*For a little more kick, add the ribs and seeds from the jalapeno to the soup.


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  1. Hi Pamela

    Could I do this in the Insta Pot?

    Want to make it tonight!



    • IT’s such a tasty and easy soup. You can do it in an Instant Pot, but I don’t think you’ll save any time by doing so. Remember it takes time for the machine to come up to pressure, probably about 10 minutes, and then another minute to come down from pressure if you do a quick release. The soup only takes 20 minutes on the stove. MAYBE you’ll save 4 minutes by making it in the Instant Pot…..

  2. This soup was so good! And easy. Which I love. I made the vegetable quesadillas with it and it was perfect. The kids took some the next day in their lunch with a grilled cheese. My husband also had it for lunch. I really love corn tortillas so the flavor was excellent. As always, thank you!

    • Who doesn’t love an easy and delicious recipe?! 🙂 Thanks, Monica!

  3. Can I leave out the cumin? I really do not like the smell when I cook with it – so much so I cannot eat anything that I have made that has cumin in it!

    • Don’t add it! maybe use 1 teaspoon of chili powder instead.

  4. I am soooooo glad I found your website!! Last night we made Harira and tonight the Tortilla Soup. Another hit in my house and requests that it be included into our regular menu plans! So quick and easy after a long day at work!
    Thank you for another great recipe!

    • I’m so glad you found me, too! This is one of the quickest soups ever 🙂

  5. this is delicious! we loved it. i have so much of it – how long is it good for in the fridge? and, does it freeze well? thanks!

    • You can keep it in the fridge 3-4 days. I haven’t tried freezing it, but I know you can freeze tomato sauce, so I think it’s worth a shot!

  6. Hi Pamela: My daughter must have gone on your site because she is coming home tonight and she asked me to make your Tortilla soup tonight and also the Greek salad so that is what I am doing tonight even though I could not find any sunflower sprouts anywhere!! we have to do without it. My house smells delicious with the soup already even though it is not quite done yet. Thanks again for all you do, the pictures look amazing too, you have become quite a photographer!!!

    • That’s very cool that your daughter is checking out the site! Thank you for the compliment about the photography, especially coming from you, but it is not my strength!

      • Every thing came out perfectly, the soup was amazing and the salad very refreshing,every one loved it. thanks again.

  7. This is by far the best soup recipe of all time!!! I have made this countless times since you introduced it to us and I feel like a super star every time! It’s hearty and the flavors are warming and sophisticated, but yet down home. Just word of warning, I pureed it all together when it was still warm in the blender—oy! what a mess. Let it cool down first. I forgot about hot molecules expanding. Linleigh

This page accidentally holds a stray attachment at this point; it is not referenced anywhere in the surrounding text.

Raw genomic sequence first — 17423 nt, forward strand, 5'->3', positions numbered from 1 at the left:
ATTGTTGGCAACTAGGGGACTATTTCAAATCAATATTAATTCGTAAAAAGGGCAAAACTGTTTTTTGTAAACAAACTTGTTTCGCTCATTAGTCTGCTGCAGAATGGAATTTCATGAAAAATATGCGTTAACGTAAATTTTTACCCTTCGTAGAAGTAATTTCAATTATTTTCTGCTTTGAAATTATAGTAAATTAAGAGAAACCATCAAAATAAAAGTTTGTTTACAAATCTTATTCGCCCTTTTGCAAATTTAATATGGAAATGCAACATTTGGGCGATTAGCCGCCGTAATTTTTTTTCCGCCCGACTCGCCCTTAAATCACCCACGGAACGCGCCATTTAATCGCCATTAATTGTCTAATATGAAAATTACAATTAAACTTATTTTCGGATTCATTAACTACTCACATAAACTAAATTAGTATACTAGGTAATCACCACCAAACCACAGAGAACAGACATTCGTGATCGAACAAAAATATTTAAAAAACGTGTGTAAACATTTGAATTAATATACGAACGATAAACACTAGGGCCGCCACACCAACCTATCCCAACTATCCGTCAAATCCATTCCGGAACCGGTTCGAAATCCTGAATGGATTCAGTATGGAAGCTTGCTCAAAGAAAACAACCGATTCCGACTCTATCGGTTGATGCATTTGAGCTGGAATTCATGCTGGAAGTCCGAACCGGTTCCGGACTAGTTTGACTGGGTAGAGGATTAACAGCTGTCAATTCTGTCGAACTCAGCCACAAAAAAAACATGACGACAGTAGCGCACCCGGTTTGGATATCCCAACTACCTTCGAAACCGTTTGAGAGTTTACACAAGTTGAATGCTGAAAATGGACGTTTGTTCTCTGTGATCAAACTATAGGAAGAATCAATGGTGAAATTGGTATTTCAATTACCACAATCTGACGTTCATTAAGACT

• Thanks for your enthusiasm, Linleigh! Yes, “carefully” puree in a blender. Go get an immersion blender. I’m obsessed.

  8. Pamela – i especially like the sound of your recipe because it doesn’t suggest removing the tomato skins and seeds from the soup (i would normally push my soup through a sieve to clear them out) – are you saying it’s ok to leave them in, my soup making would definitely speed up!?

    • You are pureeing the tomatoes, so it’s fine to leave the peels. You can cut the tomatoes in half around the “equator” and give the halves a quick squeeze to remove most of the seeds. But either way, you’ll be fine. This soup is easy peasy.

  9. hi pamela
    I thought cauliflower was the only vegetable I didn’t like….until I made the roasted cauliflower with curry power. I ate the whole thing myself & loved it! do you think it would work with broccoli?
    thank you for all the great recipes.

    • A cauliflower convert? Fantastic! Now go make the Cauliflower and Roasted Garlic soup — it’s fabulous. You know, I don’t think I would like the rice recipe as much with broccoli, but it wouldn’t be bad. Roasted broccoli has a stronger flavor and isn’t quite as sweet. I would try it with carrots, squash or yams if you’re looking for something different.

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I come from a large Italian-American family with 28 first cousins (on one side of the family!) where sit-down holiday dinners for 85 people are the norm (how, you might ask – organization! But more on that later …).

Some of my fondest memories are of simple family gatherings, both large and small, with long tables of bowls and platters piled high, the laughter of my cousins echoing and the comfort of tradition warming my soul.